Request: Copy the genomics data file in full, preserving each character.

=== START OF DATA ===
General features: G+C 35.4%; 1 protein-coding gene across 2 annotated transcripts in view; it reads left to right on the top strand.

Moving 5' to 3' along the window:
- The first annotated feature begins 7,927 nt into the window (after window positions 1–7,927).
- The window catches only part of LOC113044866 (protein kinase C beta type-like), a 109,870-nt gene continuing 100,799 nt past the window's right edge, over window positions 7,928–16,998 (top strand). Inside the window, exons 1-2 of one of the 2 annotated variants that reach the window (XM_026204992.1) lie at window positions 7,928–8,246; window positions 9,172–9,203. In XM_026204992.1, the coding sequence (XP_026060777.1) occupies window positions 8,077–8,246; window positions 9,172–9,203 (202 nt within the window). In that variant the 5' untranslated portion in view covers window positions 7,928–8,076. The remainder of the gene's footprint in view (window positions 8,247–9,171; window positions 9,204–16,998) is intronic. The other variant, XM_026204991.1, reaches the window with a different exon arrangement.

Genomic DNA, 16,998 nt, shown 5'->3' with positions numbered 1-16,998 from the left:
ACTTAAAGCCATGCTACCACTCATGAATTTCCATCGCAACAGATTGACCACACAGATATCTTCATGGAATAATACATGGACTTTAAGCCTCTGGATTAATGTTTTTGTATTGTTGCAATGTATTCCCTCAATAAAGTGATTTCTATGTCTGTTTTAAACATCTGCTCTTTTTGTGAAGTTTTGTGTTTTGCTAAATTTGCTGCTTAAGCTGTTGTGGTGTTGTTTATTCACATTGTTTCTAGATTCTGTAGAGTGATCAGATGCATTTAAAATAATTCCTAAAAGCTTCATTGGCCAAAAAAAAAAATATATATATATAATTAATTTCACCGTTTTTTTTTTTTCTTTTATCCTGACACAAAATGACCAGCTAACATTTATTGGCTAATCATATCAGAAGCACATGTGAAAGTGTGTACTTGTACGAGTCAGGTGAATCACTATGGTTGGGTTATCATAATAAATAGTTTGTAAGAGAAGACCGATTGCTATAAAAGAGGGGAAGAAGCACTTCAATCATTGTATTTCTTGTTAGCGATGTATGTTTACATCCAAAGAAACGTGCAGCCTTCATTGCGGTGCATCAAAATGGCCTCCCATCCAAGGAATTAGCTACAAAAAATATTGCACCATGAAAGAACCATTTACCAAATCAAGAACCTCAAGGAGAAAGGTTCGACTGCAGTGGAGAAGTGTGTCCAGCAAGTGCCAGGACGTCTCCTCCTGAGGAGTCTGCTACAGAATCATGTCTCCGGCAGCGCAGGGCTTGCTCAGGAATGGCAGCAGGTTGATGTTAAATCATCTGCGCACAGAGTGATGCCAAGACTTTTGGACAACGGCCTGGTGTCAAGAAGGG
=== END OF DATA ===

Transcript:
General features: G+C 35.4%; 1 protein-coding gene across 2 annotated transcripts in view; it reads left to right on the top strand.

Moving 5' to 3' along the window:
- The first annotated feature begins 7,927 nt into the window (after window positions 1–7,927).
- The window catches only part of LOC113044866 (protein kinase C beta type-like), a 109,870-nt gene continuing 100,799 nt past the window's right edge, over window positions 7,928–16,998 (top strand). Inside the window, exons 1-2 of one of the 2 annotated variants that reach the window (XM_026204992.1) lie at window positions 7,928–8,246; window positions 9,172–9,203. In XM_026204992.1, the coding sequence (XP_026060777.1) occupies window positions 8,077–8,246; window positions 9,172–9,203 (202 nt within the window). In that variant the 5' untranslated portion in view covers window positions 7,928–8,076. The remainder of the gene's footprint in view (window positions 8,247–9,171; window positions 9,204–16,998) is intronic. The other variant, XM_026204991.1, reaches the window with a different exon arrangement.

Genomic DNA, 16,998 nt, shown 5'->3' with positions numbered 1-16,998 from the left:
ACTTAAAGCCATGCTACCACTCATGAATTTCCATCGCAACAGATTGACCACACAGATATCTTCATGGAATAATACATGGACTTTAAGCCTCTGGATTAATGTTTTTGTATTGTTGCAATGTATTCCCTCAATAAAGTGATTTCTATGTCTGTTTTAAACATCTGCTCTTTTTGTGAAGTTTTGTGTTTTGCTAAATTTGCTGCTTAAGCTGTTGTGGTGTTGTTTATTCACATTGTTTCTAGATTCTGTAGAGTGATCAGATGCATTTAAAATAATTCCTAAAAGCTTCATTGGCCAAAAAAAAAAATATATATATATAATTAATTTCACCGTTTTTTTTTTTTCTTTTATCCTGACACAAAATGACCAGCTAACATTTATTGGCTAATCATATCAGAAGCACATGTGAAAGTGTGTACTTGTACGAGTCAGGTGAATCACTATGGTTGGGTTATCATAATAAATAGTTTGTAAGAGAAGACCGATTGCTATAAAAGAGGGGAAGAAGCACTTCAATCATTGTATTTCTTGTTAGCGATGTATGTTTACATCCAAAGAAACGTGCAGCCTTCATTGCGGTGCATCAAAATGGCCTCCCATCCAAGGAATTAGCTACAAAAAATATTGCACCATGAAAGAACCATTTACCAAATCAAGAACCTCAAGGAGAAAGGTTCGACTGCAGTGGAGAAGTGTGTCCAGCAAGTGCCAGGACGTCTCCTCCTGAGGAGTCTGCTACAGAATCATGTCTCCGGCAGCGCAGGGCTTGCTCAGGAATGGCAGCAGGTTGATGTTAAATCATCTGCGCACAGAGTGATGCCAAGACTTTTGGACAACGGCCTGGTGTCAAGAAGGG